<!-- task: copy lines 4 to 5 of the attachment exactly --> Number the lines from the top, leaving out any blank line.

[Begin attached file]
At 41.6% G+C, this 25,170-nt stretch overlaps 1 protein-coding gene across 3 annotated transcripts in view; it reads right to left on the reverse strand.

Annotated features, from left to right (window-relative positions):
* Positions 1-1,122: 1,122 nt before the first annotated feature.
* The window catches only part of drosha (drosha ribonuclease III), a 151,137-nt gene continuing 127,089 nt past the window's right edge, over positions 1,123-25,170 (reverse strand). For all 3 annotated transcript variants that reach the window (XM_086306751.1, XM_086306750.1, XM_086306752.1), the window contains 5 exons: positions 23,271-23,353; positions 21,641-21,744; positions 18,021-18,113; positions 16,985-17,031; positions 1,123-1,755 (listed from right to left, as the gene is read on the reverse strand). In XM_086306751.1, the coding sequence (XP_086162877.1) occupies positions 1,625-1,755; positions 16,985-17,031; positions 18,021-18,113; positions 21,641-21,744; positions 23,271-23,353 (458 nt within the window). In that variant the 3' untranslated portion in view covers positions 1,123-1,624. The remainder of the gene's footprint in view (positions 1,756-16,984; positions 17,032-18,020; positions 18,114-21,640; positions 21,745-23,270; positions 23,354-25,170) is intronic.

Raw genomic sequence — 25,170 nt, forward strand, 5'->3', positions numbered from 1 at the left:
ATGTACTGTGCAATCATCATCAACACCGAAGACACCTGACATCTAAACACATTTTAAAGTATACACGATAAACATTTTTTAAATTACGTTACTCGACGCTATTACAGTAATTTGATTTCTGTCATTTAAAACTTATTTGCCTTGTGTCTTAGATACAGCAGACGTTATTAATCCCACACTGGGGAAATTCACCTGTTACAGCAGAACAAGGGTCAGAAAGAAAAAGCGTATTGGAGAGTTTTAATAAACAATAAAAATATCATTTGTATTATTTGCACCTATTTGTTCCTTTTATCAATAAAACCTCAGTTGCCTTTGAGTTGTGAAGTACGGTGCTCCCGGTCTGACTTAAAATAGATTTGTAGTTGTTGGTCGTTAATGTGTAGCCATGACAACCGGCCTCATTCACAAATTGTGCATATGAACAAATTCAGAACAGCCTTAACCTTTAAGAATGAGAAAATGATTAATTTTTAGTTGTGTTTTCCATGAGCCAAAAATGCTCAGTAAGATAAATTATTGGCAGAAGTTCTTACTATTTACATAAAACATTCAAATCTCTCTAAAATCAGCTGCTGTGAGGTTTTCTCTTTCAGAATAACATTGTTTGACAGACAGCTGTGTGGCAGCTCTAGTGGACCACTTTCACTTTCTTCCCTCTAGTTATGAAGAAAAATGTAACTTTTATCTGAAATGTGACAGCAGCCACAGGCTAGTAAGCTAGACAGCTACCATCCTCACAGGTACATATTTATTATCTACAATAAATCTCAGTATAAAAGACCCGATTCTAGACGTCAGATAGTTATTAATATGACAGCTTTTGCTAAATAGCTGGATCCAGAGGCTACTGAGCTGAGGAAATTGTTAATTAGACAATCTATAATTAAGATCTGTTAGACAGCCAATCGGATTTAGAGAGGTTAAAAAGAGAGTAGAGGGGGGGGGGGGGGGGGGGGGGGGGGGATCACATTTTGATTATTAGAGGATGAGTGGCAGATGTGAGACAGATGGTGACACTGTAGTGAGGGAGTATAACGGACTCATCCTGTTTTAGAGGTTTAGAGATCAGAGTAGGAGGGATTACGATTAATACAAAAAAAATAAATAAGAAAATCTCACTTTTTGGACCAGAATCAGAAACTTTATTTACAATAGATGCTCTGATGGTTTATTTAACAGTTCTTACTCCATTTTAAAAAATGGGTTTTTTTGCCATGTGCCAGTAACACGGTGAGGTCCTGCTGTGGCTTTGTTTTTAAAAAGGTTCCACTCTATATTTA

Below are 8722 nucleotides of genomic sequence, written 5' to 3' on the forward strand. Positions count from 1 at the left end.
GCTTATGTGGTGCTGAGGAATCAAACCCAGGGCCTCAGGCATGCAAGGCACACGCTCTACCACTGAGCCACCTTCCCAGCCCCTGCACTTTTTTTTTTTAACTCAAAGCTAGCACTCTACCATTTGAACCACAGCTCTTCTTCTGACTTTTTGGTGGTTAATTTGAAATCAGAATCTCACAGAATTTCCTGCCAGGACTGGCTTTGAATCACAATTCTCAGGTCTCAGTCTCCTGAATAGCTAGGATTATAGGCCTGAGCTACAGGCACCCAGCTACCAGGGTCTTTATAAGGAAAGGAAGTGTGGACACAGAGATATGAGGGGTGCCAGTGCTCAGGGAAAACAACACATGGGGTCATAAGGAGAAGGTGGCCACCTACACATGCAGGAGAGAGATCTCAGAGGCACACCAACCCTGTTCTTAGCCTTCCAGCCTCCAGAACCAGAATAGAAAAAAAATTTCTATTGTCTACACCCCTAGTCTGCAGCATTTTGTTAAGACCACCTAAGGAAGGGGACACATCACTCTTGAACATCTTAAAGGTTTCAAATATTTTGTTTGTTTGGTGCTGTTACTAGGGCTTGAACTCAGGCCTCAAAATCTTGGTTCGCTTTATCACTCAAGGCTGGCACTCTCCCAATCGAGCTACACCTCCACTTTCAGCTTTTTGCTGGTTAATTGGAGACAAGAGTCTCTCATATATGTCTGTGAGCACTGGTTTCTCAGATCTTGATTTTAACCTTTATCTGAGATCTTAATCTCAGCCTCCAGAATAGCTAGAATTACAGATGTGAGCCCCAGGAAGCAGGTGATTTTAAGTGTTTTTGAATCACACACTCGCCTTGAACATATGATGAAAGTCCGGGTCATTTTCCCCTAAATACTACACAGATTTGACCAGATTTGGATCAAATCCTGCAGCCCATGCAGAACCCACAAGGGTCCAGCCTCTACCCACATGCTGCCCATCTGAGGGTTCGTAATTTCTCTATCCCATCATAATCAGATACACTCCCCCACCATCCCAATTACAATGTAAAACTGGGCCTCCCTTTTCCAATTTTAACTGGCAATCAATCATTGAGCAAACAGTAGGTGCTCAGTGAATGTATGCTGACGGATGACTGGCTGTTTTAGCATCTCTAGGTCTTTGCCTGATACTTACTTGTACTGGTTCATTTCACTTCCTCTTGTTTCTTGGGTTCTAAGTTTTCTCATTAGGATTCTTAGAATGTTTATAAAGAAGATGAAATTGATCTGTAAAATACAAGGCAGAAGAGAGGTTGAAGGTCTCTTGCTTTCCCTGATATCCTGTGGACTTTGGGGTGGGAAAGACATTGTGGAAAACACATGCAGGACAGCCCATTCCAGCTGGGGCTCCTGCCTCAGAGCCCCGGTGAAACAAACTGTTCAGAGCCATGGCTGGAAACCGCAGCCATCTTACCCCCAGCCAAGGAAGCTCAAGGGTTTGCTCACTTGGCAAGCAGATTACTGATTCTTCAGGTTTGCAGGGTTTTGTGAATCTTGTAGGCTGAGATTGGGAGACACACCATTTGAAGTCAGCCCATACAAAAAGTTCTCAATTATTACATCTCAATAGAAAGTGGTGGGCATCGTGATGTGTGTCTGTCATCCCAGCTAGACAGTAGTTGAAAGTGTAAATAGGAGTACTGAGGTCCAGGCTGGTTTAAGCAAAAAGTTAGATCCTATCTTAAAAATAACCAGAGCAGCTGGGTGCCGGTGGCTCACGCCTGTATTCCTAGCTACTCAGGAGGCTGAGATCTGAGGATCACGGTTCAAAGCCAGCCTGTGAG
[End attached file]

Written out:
* The window catches only part of drosha (drosha ribonuclease III), a 151,137-nt gene continuing 127,089 nt past the window's right edge, over positions 1,123-25,170 (reverse strand). For all 3 annotated transcript variants that reach the window (XM_086306751.1, XM_086306750.1, XM_086306752.1), the window contains 5 exons: positions 23,271-23,353; positions 21,641-21,744; positions 18,021-18,113; positions 16,985-17,031; positions 1,123-1,755 (listed from right to left, as the gene is read on the reverse strand). In XM_086306751.1, the coding sequence (XP_086162877.1) occupies positions 1,625-1,755; positions 16,985-17,031; positions 18,021-18,113; positions 21,641-21,744; positions 23,271-23,353 (458 nt within the window). In that variant the 3' untranslated portion in view covers positions 1,123-1,624. The remainder of the gene's footprint in view (positions 1,756-16,984; positions 17,032-18,020; positions 18,114-21,640; positions 21,745-23,270; positions 23,354-25,170) is intronic.

Raw genomic sequence — 25,170 nt, forward strand, 5'->3', positions numbered from 1 at the left: